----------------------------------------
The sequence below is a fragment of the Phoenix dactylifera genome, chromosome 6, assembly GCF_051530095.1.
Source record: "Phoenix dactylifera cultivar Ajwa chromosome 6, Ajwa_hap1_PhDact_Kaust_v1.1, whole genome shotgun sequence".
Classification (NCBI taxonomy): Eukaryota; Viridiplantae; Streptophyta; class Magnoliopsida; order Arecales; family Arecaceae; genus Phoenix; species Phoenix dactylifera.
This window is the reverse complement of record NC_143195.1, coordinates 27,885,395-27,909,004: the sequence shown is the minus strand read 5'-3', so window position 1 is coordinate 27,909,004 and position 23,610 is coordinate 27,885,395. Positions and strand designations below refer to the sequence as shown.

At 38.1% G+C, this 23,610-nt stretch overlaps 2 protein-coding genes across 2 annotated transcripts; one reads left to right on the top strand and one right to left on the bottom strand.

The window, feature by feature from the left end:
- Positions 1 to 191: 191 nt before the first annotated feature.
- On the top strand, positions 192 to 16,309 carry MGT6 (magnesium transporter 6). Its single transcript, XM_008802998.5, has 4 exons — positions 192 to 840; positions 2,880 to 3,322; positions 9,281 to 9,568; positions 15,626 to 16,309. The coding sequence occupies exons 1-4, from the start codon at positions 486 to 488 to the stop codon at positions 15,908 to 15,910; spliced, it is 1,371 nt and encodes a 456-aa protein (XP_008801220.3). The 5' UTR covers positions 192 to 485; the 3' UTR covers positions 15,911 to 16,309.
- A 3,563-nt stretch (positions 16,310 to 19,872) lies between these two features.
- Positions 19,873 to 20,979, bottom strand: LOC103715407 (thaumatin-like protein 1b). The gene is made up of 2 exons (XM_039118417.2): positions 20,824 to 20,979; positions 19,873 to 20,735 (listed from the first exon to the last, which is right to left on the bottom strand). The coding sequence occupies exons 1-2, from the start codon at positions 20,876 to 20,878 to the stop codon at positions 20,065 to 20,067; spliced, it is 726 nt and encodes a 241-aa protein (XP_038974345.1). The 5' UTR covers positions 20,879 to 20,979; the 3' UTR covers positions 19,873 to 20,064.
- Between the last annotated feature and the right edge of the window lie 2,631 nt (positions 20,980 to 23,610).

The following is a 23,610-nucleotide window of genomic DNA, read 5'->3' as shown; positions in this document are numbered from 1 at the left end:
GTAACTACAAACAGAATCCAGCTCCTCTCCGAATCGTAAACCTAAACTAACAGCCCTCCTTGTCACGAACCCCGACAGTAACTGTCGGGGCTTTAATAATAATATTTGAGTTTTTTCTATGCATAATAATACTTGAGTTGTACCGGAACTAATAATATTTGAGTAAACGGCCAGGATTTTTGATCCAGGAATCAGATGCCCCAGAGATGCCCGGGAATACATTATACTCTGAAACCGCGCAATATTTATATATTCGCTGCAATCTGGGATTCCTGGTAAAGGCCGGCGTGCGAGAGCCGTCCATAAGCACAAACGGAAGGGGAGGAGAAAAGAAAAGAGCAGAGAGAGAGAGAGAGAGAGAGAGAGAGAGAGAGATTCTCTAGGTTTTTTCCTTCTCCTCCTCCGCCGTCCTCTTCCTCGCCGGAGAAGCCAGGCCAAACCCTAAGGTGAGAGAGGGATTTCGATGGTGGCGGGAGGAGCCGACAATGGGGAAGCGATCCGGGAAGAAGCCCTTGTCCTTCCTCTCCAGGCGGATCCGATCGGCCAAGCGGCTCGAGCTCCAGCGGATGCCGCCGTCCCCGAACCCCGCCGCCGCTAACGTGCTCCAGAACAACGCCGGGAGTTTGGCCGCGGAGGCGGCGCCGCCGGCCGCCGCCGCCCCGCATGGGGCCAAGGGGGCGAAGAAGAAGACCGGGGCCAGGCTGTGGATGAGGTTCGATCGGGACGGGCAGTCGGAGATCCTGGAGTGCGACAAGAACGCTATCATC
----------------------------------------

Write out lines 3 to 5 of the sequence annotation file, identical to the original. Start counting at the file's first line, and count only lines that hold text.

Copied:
Classification (NCBI taxonomy): Eukaryota; Viridiplantae; Streptophyta; class Magnoliopsida; order Arecales; family Arecaceae; genus Phoenix; species Phoenix dactylifera.
This window is the reverse complement of record NC_143195.1, coordinates 27,885,395-27,909,004: the sequence shown is the minus strand read 5'-3', so window position 1 is coordinate 27,909,004 and position 23,610 is coordinate 27,885,395. Positions and strand designations below refer to the sequence as shown.

At 38.1% G+C, this 23,610-nt stretch overlaps 2 protein-coding genes across 2 annotated transcripts; one reads left to right on the top strand and one right to left on the bottom strand.